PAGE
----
In Fatta v M & M Properties Management, Inc. the North Carolina Court of Appeals heard an appeal by a pro se plaintiff of the trial court’s granting of summary judgement. Plaintiff worked for the company in one of their hotels as a property manager. During Plaintiff’s training, he was injured while cleaning a room. He reported the injury to his supervisor and said he would file workers’ compensation paperwork if the injury was more severe than a pulled muscle. A day after he reported his injury to his supervisor, Plaintiff was given a first and final written warning; five days after the warning Plaintiff was terminated. Plaintiff filed a Form 18 with the North Carolina Industrial Commission five days following his termination.
Plaintiff contends that the company violated the Retaliatory Employment Discrimination Act (REDA) by firing him while he was engaged in protected activity, namely threatening to file a workers’ compensation claim. The Court of Appeals agreed that threatening to file a workers’ compensation claim is protected activity. However, the Court affirmed the trial court’s order because Plaintiff could not show a causal relationship between his termination and threatening to file a claim. Plaintiff argued that the close proximity in time between when he reported his injury and was terminated showed that Defendant had unfairly retaliated against him for threatening to file a workers’ compensation claim. However the Court stated that the proximity of the date of injury to the termination date is not enough, standing alone, to show a causal connection.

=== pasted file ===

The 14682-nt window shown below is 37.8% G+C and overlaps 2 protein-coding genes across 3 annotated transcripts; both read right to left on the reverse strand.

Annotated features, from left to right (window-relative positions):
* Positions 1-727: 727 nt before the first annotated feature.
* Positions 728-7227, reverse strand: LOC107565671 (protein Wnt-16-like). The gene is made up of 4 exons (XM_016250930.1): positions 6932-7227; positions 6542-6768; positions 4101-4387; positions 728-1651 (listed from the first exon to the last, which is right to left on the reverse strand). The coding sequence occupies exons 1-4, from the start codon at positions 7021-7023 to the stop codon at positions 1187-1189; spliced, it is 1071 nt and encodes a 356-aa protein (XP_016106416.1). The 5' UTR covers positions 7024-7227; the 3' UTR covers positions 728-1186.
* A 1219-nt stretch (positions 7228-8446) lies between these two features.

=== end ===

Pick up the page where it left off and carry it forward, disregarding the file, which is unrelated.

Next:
Given the really close timing here, the Court’s decision seems incorrect. But, it appears that because the plaintiff was not represented by an attorney, he did not develop the facts in his case as well as he could have. There well could have been more incriminating facts that were not put before the court.